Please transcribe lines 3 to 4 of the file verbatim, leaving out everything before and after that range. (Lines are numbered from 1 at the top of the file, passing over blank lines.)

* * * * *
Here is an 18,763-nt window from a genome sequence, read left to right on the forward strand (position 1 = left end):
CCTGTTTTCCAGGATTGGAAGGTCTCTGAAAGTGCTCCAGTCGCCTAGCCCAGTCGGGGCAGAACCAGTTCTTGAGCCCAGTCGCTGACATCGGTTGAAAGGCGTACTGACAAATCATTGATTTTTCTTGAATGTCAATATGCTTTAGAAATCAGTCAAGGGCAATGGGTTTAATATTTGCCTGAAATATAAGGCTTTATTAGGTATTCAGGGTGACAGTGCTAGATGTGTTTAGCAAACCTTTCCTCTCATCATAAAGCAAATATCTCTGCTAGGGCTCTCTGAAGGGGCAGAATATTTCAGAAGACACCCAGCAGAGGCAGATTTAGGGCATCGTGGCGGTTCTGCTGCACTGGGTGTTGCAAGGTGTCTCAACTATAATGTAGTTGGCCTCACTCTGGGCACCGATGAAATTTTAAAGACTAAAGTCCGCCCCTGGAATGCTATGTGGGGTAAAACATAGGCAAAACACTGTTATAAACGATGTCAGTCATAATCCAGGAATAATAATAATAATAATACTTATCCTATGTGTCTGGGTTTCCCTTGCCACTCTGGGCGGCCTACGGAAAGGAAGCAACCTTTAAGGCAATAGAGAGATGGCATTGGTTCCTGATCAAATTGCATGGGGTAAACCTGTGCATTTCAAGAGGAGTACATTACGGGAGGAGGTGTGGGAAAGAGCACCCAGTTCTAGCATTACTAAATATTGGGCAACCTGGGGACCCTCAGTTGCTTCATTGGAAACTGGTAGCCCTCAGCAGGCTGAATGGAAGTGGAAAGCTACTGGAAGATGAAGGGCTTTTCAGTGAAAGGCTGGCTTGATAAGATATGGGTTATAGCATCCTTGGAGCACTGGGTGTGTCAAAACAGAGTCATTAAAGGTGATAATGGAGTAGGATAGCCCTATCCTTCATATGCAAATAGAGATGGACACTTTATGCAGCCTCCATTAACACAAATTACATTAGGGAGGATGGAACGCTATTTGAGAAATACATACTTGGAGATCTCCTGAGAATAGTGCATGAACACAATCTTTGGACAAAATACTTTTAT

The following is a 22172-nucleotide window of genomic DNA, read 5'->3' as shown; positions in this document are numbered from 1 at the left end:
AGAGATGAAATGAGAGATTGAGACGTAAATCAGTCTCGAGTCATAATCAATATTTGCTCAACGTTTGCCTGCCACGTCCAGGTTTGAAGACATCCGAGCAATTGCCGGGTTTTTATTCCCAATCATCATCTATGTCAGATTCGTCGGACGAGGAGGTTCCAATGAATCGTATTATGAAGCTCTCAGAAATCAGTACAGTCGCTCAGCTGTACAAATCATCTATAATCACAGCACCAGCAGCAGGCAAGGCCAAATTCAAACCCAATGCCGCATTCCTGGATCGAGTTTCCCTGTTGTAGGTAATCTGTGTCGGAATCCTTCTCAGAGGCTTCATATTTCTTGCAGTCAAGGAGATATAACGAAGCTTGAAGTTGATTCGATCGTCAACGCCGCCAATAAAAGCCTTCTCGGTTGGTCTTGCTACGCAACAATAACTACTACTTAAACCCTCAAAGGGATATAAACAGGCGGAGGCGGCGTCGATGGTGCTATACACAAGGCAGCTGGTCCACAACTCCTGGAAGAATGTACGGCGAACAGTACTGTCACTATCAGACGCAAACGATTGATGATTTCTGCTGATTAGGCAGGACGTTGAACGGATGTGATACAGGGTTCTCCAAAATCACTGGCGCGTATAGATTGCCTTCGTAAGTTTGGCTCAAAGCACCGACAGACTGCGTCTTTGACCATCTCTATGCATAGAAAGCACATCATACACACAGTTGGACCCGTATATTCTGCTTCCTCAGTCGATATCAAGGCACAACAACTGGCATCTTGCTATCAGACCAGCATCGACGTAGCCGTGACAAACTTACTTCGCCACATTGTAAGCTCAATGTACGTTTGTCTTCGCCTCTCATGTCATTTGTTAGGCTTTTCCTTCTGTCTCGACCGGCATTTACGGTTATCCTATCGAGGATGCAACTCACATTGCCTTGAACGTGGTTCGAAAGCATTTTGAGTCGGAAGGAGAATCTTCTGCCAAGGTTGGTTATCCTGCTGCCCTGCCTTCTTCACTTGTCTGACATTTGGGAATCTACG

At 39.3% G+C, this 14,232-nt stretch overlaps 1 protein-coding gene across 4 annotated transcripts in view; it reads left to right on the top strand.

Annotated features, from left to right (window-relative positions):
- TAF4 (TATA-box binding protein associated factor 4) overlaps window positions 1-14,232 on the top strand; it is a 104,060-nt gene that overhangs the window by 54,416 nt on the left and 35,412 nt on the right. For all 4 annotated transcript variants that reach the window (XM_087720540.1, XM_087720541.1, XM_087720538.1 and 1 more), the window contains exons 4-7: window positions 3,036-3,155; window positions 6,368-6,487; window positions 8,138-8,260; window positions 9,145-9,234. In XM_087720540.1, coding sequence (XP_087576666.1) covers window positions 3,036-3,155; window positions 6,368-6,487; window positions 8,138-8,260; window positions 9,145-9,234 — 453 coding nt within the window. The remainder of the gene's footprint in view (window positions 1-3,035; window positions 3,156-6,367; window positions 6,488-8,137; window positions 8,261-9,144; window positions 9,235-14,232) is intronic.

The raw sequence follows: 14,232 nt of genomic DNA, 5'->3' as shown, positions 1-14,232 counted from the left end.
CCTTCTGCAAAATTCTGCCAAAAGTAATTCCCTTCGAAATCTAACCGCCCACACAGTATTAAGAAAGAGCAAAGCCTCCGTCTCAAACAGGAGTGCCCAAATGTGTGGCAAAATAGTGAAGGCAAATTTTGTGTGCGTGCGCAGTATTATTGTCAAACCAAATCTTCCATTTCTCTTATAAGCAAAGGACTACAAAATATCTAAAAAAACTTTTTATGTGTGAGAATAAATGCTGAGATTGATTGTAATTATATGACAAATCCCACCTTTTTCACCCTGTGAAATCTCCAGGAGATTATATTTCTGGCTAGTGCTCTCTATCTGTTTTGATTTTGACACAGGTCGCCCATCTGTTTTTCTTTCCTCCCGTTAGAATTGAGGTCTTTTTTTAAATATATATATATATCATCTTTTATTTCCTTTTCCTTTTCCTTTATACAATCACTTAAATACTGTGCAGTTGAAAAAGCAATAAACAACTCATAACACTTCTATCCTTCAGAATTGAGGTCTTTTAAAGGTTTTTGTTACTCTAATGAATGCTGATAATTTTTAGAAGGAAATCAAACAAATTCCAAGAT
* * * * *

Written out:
The following is a 22172-nucleotide window of genomic DNA, read 5'->3' as shown; positions in this document are numbered from 1 at the left end:
AGAGATGAAATGAGAGATTGAGACGTAAATCAGTCTCGAGTCATAATCAATATTTGCTCAACGTTTGCCTGCCACGTCCAGGTTTGAAGACATCCGAGCAATTGCCGGGTTTTTATTCCCAATCATCATCTATGTCAGATTCGTCGGACGAGGAGGTTCCAATGAATCGTATTATGAAGCTCTCAGAAATCAGTACAGTCGCTCAGCTGTACAAATCATCTATAATCACAGCACCAGCAGCAGGCAAGGCCAAATTCAAACCCAATGCCGCATTCCTGGATCGAGTTTCCCTGTTGTAGGTAATCTGTGTCGGAATCCTTCTCAGAGGCTTCATATTTCTTGCAGTCAAGGAGATATAACGAAGCTTGAAGTTGATTCGATCGTCAACGCCGCCAATAAAAGCCTTCTCGGTTGGTCTTGCTACGCAACAATAACTACTACTTAAACCCTCAAAGGGATATAAACAGGCGGAGGCGGCGTCGATGGTGCTATACACAAGGCAGCTGGTCCACAACTCCTGGAAGAATGTACGGCGAACAGTACTGTCACTATCAGACGCAAACGATTGATGATTTCTGCTGATTAGGCAGGACGTTGAACGGATGTGATACAGGGTTCTCCAAAATCACTGGCGCGTATAGATTGCCTTCGTAAGTTTGGCTCAAAGCACCGACAGACTGCGTCTTTGACCATCTCTATGCATAGAAAGCACATCATACACACAGTTGGACCCGTATATTCTGCTTCCTCAGTCGATATCAAGGCACAACAACTGGCATCTTGCTATCAGACCAGCATCGACGTAGCCGTGACAAACTTACTTCGCCACATTGTAAGCTCAATGTACGTTTGTCTTCGCCTCTCATGTCATTTGTTAGGCTTTTCCTTCTGTCTCGACCGGCATTTACGGTTATCCTATCGAGGATGCAACTCACATTGCCTTGAACGTGGTTCGAAAGCATTTTGAGTCGGAAGGAGAATCTTCTGCCAAGGTTGGTTATCCTGCTGCCCTGCCTTCTTCACTTGTCTGACATTTGGGAATCTACG